After dinner, we met Anne, our neighbour at the motel, who was travelling in the opposite direction to us. She had a bottle of white in her luggage, and we had a bottle of champagne in ours, so we got out some chairs and whiled away the rest of the evening on the verandah outside our cabins. We asked her what the road ahead of us held in store, and it turned out that her trip so far had been almost biblical, with plagues of mice, plagues of dragonflies, and a bushfire to contend with.

Out on the road next morning, we quickly found that Anne had been right about the dragonflies. Since they’re aquatic creatures, we weren’t entirely sure what they were doing out in the desert, but they slammed into the bike with dire regularity, to be picked off by cheeky crows whenever we stopped.

Have motorcycle, will travel

Have motorcycle, will travel

Norseman gold tailings

Norseman gold tailings

On the way out, we paused to gawk at the tailings heap from the still profitable gold mine, and then – watching out for flaming rodents – we rode on into the sunrise.

 

Golden Pipeline to Kalgoorlie

The Golden Pipeline
Living and working in Perth on the West coast of Australia, we had finally saved up enough money to get my motorbike shipped over from the East coast, where our good friend Elizabeth had been looking after it for over a year while we were off travelling. We were looking forward to using it to explore the remoter areas of our new home state.

The XJR’s arrival on the road train transporter exactly coincided with a lucrative job offer back on the East coast. We couldn’t bear the prospect of paying the road train to immediately take the bike back again, so we decided to ride East instead. Unfortunately there wasn’t enough time to get all the way to Brisbane before the start of our new contract, but we reckoned that in two weeks we could easily cross the famous Nullarbor Plain and get as far as Adelaide. We would then catch a plane for the short hop to Brisbane and ship the bike once again; prices from Adelaide to Brisbane are much lower than from Perth, because of the vast distances involved in crossing the Nullarbor.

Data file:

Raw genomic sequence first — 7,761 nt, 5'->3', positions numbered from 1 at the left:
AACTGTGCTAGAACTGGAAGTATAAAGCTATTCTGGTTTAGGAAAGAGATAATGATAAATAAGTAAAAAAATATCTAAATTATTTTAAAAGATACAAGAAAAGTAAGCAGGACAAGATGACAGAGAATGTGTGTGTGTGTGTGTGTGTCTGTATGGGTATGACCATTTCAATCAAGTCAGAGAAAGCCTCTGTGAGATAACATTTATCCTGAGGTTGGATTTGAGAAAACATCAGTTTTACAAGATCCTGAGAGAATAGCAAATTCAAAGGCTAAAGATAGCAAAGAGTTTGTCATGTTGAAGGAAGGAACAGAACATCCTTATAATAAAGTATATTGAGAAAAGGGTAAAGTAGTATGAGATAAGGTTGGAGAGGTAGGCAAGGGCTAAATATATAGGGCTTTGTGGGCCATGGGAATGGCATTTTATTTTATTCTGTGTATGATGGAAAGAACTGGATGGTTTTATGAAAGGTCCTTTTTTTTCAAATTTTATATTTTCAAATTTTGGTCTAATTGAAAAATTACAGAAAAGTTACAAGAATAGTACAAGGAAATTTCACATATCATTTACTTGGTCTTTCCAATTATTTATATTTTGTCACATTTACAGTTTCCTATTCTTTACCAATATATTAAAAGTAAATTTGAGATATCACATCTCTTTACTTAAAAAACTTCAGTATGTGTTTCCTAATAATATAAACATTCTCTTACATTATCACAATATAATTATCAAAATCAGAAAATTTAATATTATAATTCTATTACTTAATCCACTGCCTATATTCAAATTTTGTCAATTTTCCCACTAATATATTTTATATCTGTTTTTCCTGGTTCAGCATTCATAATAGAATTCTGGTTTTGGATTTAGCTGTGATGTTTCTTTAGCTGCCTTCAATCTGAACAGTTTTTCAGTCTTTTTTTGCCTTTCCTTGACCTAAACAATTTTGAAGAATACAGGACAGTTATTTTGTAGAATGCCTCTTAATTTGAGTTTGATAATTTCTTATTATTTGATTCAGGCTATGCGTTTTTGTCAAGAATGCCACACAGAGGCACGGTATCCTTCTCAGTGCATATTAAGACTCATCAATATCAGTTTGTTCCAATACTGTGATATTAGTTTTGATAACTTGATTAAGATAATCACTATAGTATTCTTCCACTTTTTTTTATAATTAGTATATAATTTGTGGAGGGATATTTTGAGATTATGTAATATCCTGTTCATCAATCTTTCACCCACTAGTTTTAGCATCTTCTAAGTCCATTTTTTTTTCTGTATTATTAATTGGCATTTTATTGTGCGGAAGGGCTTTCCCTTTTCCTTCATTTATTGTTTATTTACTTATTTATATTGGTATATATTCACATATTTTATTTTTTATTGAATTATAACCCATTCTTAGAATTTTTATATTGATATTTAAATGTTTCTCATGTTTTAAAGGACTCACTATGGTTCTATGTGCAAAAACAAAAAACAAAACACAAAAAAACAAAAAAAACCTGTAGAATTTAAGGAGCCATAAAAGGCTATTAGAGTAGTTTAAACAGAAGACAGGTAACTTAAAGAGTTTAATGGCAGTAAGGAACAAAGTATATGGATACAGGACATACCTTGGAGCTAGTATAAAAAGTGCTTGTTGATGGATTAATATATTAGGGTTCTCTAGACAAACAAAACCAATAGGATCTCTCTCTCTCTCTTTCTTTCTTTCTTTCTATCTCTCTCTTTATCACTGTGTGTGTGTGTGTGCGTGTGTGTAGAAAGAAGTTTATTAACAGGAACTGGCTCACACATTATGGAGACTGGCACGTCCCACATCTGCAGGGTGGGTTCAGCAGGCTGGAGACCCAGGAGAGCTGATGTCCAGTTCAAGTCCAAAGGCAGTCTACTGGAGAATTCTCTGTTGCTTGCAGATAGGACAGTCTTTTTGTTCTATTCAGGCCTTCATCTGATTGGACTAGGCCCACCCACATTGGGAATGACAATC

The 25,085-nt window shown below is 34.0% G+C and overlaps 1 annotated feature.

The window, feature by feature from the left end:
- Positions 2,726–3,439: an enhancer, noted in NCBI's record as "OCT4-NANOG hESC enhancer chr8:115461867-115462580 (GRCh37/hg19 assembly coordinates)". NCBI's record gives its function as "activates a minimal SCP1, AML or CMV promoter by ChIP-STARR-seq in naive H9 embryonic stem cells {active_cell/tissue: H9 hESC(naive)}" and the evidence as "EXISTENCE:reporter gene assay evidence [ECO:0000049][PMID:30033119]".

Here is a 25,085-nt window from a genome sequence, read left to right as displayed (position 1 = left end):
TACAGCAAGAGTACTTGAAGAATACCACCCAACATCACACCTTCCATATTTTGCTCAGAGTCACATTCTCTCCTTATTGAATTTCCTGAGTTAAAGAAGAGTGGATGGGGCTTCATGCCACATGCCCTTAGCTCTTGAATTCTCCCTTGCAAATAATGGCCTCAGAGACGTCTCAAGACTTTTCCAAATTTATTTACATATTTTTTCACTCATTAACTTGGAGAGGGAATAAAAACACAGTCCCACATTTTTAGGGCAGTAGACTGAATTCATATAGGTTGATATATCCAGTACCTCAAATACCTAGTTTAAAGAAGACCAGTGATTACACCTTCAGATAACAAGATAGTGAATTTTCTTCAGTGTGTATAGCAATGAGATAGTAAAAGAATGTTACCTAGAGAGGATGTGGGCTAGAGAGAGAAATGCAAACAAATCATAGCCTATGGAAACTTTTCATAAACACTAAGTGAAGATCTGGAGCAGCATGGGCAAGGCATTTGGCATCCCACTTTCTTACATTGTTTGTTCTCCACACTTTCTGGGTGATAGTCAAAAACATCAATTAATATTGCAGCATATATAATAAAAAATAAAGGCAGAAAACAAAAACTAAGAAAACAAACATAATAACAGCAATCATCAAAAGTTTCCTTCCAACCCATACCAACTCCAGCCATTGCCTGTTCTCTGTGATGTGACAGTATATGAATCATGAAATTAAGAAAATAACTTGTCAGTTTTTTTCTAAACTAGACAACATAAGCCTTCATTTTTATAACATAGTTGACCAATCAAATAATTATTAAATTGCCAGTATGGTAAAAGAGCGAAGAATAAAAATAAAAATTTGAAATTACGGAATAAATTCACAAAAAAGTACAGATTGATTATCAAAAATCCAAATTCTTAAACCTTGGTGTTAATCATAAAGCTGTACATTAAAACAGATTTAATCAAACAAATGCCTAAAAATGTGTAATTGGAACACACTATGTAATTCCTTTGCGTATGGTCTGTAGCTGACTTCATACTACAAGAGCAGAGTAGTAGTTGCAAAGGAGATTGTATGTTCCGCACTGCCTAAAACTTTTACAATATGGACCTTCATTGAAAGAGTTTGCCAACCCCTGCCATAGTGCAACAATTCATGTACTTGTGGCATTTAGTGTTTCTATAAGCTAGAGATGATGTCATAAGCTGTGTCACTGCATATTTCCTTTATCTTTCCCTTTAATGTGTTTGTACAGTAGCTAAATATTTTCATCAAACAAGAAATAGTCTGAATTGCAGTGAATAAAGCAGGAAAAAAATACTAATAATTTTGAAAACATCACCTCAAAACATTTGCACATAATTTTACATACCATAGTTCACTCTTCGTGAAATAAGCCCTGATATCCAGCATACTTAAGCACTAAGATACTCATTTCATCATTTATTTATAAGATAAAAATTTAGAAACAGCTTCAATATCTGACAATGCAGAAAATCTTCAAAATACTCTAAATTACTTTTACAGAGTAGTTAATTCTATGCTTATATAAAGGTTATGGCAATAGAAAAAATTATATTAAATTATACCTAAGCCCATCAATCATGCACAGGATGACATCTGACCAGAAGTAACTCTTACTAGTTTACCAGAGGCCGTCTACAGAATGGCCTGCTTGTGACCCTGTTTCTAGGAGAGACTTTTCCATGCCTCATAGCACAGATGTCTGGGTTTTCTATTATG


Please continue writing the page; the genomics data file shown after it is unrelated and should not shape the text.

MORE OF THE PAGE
We had intended to hit the road at lunchtime, but what with one thing and another (moving out of our Perth flat, cleaning it for the agent, shifting all our gear into storage, taking the removal van back to the hire shop) we didn’t get started until past three o’clock. Clearly it was going to be dark when we arrived at our first stop in the gold town of Kalgoorlie.

Loaded with camping gear and extra jerry cans of fuel and water, we began to make good time. Elizabeth had very kindly had the bike tuned before loading it onto the transporter in Sydney, and it was running very sweetly indeed. Although it had been years since our last motorcycle road trip, we quickly fell back into the old routine. With effectively only a single highway leading from Perth to Adelaide, we were in no danger of getting lost, but we did have to carefully plan our fuel stops. The big thirsty 1300cc engine sucked a lot of fuel, and so we could only go about 200 km on a tank, which broke the journey naturally into two-hour segments.

Ready to roll

Ready to roll

The Great Eastern Highway clambers up out of Perth and over the Darling Ranges before heading straight as an arrow across the Eastern Gold Fields to Kalgoorlie. Fuel was not a great problem on this first leg, with regular stops servicing road trains and commuting mine staff. Each petrol station doubled as a diner with varying degrees of home-cooked food. One might be a fish and chip shop, the next a traditional truckers diner, but the food was always good and the stops busy.